Some 500 council meetingslater, Copp bids city adieu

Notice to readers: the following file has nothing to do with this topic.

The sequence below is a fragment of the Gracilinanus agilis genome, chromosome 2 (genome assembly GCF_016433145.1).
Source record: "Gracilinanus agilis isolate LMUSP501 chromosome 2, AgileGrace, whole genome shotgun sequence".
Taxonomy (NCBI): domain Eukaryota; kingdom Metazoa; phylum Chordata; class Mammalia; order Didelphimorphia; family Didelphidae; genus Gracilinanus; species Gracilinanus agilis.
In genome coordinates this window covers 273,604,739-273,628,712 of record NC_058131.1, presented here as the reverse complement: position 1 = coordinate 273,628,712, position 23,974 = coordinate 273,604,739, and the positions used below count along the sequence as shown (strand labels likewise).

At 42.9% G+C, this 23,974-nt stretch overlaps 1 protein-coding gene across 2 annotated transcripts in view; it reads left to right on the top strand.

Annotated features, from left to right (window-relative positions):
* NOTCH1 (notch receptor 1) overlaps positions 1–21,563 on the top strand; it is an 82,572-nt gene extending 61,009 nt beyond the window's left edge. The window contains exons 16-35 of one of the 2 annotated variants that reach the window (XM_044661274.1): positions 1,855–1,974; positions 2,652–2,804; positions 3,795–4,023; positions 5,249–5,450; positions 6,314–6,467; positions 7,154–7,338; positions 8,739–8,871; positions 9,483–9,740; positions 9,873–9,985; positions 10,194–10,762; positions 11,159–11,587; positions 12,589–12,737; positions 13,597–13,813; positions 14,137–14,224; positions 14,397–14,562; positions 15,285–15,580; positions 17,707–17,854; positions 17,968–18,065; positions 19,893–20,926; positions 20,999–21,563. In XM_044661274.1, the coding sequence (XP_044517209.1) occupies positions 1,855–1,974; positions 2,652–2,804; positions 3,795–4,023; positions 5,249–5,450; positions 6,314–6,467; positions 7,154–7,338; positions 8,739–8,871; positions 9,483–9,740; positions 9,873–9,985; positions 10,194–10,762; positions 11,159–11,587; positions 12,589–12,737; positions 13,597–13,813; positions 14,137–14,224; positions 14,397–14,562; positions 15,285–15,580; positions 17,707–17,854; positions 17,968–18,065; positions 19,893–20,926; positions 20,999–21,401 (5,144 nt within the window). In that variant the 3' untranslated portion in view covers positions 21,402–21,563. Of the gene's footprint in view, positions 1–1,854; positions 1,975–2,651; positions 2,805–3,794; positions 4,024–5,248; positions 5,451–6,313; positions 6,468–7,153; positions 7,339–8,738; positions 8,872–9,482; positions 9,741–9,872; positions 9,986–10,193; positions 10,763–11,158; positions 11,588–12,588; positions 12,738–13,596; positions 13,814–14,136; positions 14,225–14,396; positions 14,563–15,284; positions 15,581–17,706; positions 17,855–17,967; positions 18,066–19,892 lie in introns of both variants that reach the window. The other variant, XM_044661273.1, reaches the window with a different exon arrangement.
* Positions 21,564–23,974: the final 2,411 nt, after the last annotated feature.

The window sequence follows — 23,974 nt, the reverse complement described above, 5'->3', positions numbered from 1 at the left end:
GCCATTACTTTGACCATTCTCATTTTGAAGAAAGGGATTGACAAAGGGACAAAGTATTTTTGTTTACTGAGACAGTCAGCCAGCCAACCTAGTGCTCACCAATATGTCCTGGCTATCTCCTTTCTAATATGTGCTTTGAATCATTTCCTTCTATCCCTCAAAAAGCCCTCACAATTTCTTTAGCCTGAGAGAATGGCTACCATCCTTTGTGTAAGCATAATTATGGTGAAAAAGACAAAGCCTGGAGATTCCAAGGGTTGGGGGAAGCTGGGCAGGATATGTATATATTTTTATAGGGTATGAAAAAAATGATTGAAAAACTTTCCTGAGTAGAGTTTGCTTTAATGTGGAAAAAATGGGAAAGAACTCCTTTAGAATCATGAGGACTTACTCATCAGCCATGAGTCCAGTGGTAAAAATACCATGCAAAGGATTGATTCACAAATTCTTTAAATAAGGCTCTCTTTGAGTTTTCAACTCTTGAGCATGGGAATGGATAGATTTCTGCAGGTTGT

By Greg MasséPost Independent StaffAfter more than 20 years as city manager for Glenwood Springs, Mike Copp is saying goodbye. The Pueblo native has retired from the city and will be moving to California where his wife, Heather Copp, is employed as chief financial officer for the Los Angeles-based Southern California Association of Governments. “It’s been a good run and 20 years has gone by fast,” he said. “It’s bizarre – I feel like I just got here,” he said. While excited about the change, Copp said he’ll always have fond memories of Glenwood and he plans to eventually retire here. “This is eventually where we want to live,” he said. After attending more than 500 City Council meetings, Copp attended his last one on Thursday night. He was given a round of applause for his long service to the city, then he spoke. “It’s gone fast and I will miss it. But my first Thursday night I’ll probably sit back, watch some football, drink a few beers and say, ‘This isn’t so bad,'” he said. While driving to his hometown of Pueblo on Friday, Copp shared some memories from the past 20 years and a few thoughts on what the future holds for Glenwood Springs. “There have been several real big changes. The population doubled, the road system is bigger, there are more than twice as many city employees and the budget went from $11 million to $34 million,” he said. “We also added the landfill and broadband enterprises.”But Copp figures the biggest change for the better in Glenwood Springs since he took the job as city manager is the upgrades that were added to the city’s emergency services. “When I first came here, there was one full-time firefighter and one full-time ambulance person,” he said. If someone had a heart attack in the middle of the night, it often would be a while before the ambulance could get to the victim. “Now we have full (emergency medical technician) services, 24-7, and we should be able to be there within three to five minutes of a call,” he said. Copp also said that if he were to apply for the job of city manager today with the relatively small amount of experience he had back in 1984, “I wouldn’t have hired me.””The government has gone from the simple day-to-day to being a lot more complicated,” he said. “The way we operate now, it would have been a little bit harder to come in.”Back in Copp’s early days as city manager, he said, the oil shale bust was still affecting the economy of the city. That’s when a group of citizens calling themselves Community on the Move began lobbying for sales tax increases to be used for civic improvements. That money has funded two pedestrian bridges, the bicycle trails, the Community Center, the new City Hall, the Municipal Operations Center, as well as other projects throughout the city. Copp said he’s proud of how the city looks today. “Just the overall appearance of Glenwood,” he said. There were some bad times, like the 1994 Storm King Fire, when 14 firefighters died; the 1985 Rocky Mountain Natural Gas building explosion, in which 12 people died, and the 2002 Coal Seam Fire, which destroyed 29 homes. But Copp said those types of things are out of anyone’s control. One project he regrets never getting done is a municipal golf course. “That was a disappointment for me personally, but the voters voted it down,” said Copp, himself an avid golfer. Copp’s longevity as a city manager was extremely unusual. For a job that normally turns over every three to five years, Copp made his Glenwood Springs job into a career. “Most of it was luck,” he said. “I always had good councils and I always had good people work for me.”But there is one piece of advice he passed along. “Don’t get bigger than your council. A lot of managers try to get bigger than their councils. You can advise and you can lead, but you can’t go to the forefront with it,” he said. As for the future, Copp said Glenwood is in fine shape. “We’ll be fine. The Meadows project not only brings in sales taxes, but it gives options,” he said. “Eventually it will make other businesses stronger.”Copp foresees the eventual completion of the Highway 82 relocation, and “downtown continuing to be dynamic” and getting back to its small-town character once the highway is moved. He also envisions a theater, parking structures and a new park at the confluence of the Roaring Fork and Colorado rivers. “I look for Glenwood to evolve and still be a great place to live,” he said. He said he’s also leaving a solid core of workers to run the city. “I think the morale is great,” he said. “I think we’ve got a real good core and I think (incoming city manager) Jeff (Hecksel) will have a real good group to work with.”Copp said Hecksel’s biggest challenge will be following him – then laughed. On a more serious note, he said Hecksel will have to deal with transportation issues and just take things as they come. “It’s just keeping financials in order. It’s a great community and there’s so many things going on. They’ll keep him busy,” he said.After spending a few more days in Glenwood this week, Copp will be heading down to Pasadena, Calif., to join his wife. “I hope to take some time off,” he said. “I’ll just kind of play it by ear and see what happens.”Copp will be living about 10 minutes away from a 36-hole golf course that’s playable year-round. “I plan to come back and visit – mostly in the summer. We’re keeping our house,” he said. But as he said, the couple hopes to eventually make it back to Glenwood. “This is eventually where we want to live. We love it. It’s home.”Contact Greg Massé: 945-8515, ext. email@example.comMike Copp’s 20 years, by the numbers:A look at statistics compiled by Mike Copp during two decades as Glenwood Springs’ city manager:• Oversaw spending of approximately $450 million in city money • Attended more than 500 City Council meetings• Was city manager through seven mayors and 50 City Council members• Oversaw the city’s budget as it grew from $11 million to $34 million• Saw the population expand from 4,400 to 8,200 people• Expanded city job base from 55 to 165• Was on his fourth police chief, third fire chief, fourth city attorney, fourth planning director• Was city manager for 1/6 of the city’s entire 119-year existence